Marawi siege ends Featured

Marawi siege ends Image:
By Beting Laygo Dolor, Editor-in-Chief
MANILA – Victory, at last.
After almost five months, the Armed Forces of the Philippines (AFP) finally ended the siege of the Islamic City of Marawi in Mindanao this week by taking out Omar Maute and Isnilon Hapilon.
Maute was head of the ISIS-allied Maute group which took over large parts of the city, while Hapilon led a faction of the Abu Sayyaf group which joined the Maute group at the height of the seige.
On Wednesday, October 18, the government through Budget Secretary Benjamin Diokno announced that “Marawi City is now militant-free and is ready for rehabilitation.”
The government allotted P5 billion for the repair and rehabilitation of Marawi this year, to be followed by P10 billion next year.
President Duterte declared that Marawi City had been liberated from the terrorist group in Tuesday, October 17, the day after the AFP confirmed the deaths of Maute and Hapilon. Photos of the two showed that they had been struck by fatal shots to the head.
As a damper to the news, however, it was learned that leaders of IS Ranao, the ISIS-affiliated group that fought alongside the Maute group, had managed to escapt to the countryside.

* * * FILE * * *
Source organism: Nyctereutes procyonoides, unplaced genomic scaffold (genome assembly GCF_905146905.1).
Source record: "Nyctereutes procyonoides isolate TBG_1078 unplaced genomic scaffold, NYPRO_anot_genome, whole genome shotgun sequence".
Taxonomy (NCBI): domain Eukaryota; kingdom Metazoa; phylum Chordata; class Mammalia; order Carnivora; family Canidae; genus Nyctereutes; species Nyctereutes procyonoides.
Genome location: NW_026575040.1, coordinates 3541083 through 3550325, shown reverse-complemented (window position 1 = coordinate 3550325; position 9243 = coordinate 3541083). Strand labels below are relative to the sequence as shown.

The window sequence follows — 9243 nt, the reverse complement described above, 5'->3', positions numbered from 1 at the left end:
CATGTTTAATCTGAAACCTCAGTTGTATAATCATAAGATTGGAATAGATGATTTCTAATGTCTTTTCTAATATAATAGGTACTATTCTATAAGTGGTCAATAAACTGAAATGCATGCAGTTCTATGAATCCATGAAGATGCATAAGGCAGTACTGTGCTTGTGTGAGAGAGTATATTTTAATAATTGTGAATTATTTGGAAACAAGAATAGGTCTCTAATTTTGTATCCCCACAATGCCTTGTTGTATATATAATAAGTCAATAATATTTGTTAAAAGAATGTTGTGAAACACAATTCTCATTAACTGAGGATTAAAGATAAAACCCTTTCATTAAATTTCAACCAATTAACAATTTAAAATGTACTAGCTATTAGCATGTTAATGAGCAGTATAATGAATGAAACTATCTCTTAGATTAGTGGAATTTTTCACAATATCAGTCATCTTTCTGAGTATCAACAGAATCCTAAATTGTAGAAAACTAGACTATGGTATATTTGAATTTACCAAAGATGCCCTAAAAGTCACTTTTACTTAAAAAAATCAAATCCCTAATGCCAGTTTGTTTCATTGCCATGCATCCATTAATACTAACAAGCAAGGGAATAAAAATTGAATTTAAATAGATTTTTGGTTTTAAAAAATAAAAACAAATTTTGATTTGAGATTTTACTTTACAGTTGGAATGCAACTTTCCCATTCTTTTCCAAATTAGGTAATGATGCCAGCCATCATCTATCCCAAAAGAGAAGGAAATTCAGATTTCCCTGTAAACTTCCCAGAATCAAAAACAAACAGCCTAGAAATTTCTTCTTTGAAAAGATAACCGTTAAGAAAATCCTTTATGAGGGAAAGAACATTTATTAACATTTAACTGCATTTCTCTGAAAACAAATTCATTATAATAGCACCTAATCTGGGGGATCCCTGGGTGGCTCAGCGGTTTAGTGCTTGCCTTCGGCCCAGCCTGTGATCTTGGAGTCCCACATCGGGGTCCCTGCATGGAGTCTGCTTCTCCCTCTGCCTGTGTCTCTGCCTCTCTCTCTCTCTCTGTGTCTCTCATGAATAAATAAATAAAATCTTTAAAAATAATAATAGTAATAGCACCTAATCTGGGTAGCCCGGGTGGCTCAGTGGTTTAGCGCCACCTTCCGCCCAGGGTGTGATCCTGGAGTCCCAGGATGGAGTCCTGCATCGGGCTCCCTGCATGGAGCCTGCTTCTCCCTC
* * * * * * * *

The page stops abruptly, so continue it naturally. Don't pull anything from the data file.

Hapilon was the more wanted of the two leaders, carrying a bounty of $5 million from the US for his capture, dead or alive. The Philippine government also offered P10 million for his head.
Reports said that Hapilon offered “millions” to the AFP leadership to allow him to escape, but this offer was ignored.
Omar Maute, on the other hand, was one of two sibling who led the group named after their family, which had been politically active prior to the siege, His brother Abdullah was killed by government forces last month. The parents of the Maute brothers were earlier arrested for the financial support they gave the sons, and the couple is presently detained in Manila.
Analysts say that the end of the fighting marks the beginning of a long process of rehabilitation which may take years to complete. Aside from the P5 billion set aside this year and twice that amount next year, more funds will be needed do to the massive damage to the infrastructure of the city.
President Duterte proposed the issuance of “Marawi bonds” worth P30 billion to further finance the reconstruction. The bonds will be offered to the general public and will have higher interest rates than bank deposits. They will be guaranteed by the national government, which all but erases any risks to the buyers.
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